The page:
The next time you commit what standard morality considers wrong, take cover. Never mind the scale, or tempo of those transgressions — whether you pocketed wealth that was never yours, harmed and injured with malice aforethought or coveted another’s spouse. Be prepared to duck behind the furniture or the potted plant. The manoeuvre might not save you from Jehovah’s wrath, but it is sure to save your skin from the projectiles that are often hurled at wrong-doers by those led by instant and impromptu notions of justice. It would definitely help you avert the ‘al-pieda’-like attack on NewsCorp CEO Rupert Murdoch, and spare you the trouble of a foam emergency on your jacket. Or on your wife’s blue toe nails.
The attack on Mr Murdoch, now desperately trying to limit damages caused by the phone hacking scandal, was of course hailed as a successful PR exercise, one that managed to make the predator look like the prey. In getting creamed, Mr Murdoch was in august company too: from Bill Gates to Nicolas Sarkozy to Thomas Friedman, all have had their moment with the humble pie. (We are told, though, that most of them got a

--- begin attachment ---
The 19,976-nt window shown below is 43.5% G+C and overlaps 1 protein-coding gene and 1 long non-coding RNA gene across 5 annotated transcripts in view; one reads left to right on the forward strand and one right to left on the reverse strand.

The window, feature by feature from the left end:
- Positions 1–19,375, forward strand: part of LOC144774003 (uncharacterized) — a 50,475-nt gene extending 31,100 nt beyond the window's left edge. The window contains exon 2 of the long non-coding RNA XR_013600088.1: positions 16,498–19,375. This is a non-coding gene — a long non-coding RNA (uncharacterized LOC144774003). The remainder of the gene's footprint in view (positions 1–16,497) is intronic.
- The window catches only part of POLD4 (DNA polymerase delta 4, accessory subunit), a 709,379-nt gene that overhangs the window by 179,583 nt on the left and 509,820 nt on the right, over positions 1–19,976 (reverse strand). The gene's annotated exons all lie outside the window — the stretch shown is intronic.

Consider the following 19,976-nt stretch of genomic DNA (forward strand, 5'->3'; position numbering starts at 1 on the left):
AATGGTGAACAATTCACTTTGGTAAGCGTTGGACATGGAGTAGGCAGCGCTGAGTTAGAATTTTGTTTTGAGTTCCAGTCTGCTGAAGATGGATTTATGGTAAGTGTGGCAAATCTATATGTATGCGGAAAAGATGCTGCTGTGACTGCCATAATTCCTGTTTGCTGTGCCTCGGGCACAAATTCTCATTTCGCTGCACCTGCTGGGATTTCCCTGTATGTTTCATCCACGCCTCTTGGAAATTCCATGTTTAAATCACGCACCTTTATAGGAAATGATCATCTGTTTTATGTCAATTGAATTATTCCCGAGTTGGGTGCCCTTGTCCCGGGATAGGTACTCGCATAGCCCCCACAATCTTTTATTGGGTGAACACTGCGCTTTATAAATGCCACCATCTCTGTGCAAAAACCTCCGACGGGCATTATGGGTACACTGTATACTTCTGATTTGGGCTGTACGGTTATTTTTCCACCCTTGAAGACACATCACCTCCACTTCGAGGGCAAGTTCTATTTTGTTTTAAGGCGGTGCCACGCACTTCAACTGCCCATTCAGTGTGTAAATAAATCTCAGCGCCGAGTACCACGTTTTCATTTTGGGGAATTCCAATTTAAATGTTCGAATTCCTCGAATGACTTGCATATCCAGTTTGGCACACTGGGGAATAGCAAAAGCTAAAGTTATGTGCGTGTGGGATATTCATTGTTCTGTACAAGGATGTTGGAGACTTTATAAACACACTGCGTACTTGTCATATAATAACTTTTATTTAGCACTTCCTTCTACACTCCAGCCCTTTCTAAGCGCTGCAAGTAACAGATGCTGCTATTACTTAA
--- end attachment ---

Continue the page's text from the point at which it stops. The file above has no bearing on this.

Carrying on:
lick of real custard unlike Mr Murdoch who had to be satisfied with the bitter aftertaste of shaving foam.) Of course, the image of Jonathan May-Bowles aka Jonnie Marbles, the self-proclaimed comedian and activist, storming across in black combat trousers with a plate of foam, will have its own comic antecedents, though one may be hard put to find similarities between Mr Murdoch and a Ollie Hardy once the tumult of tumbling plates settle down.
Closer home, the projectiles hurtling across space are often more precise in their objectives. The humble shoe, though rarely in a pair, is the weapon of choice, and have been hurled to humble mighties like George W Bush and mediocres like Congress leader Janardan Dwivedi alike. How we show our displeasure might be innately connected to the culture that nurtures us. And on the face of it, the erring are better off with pies than dirty footwear.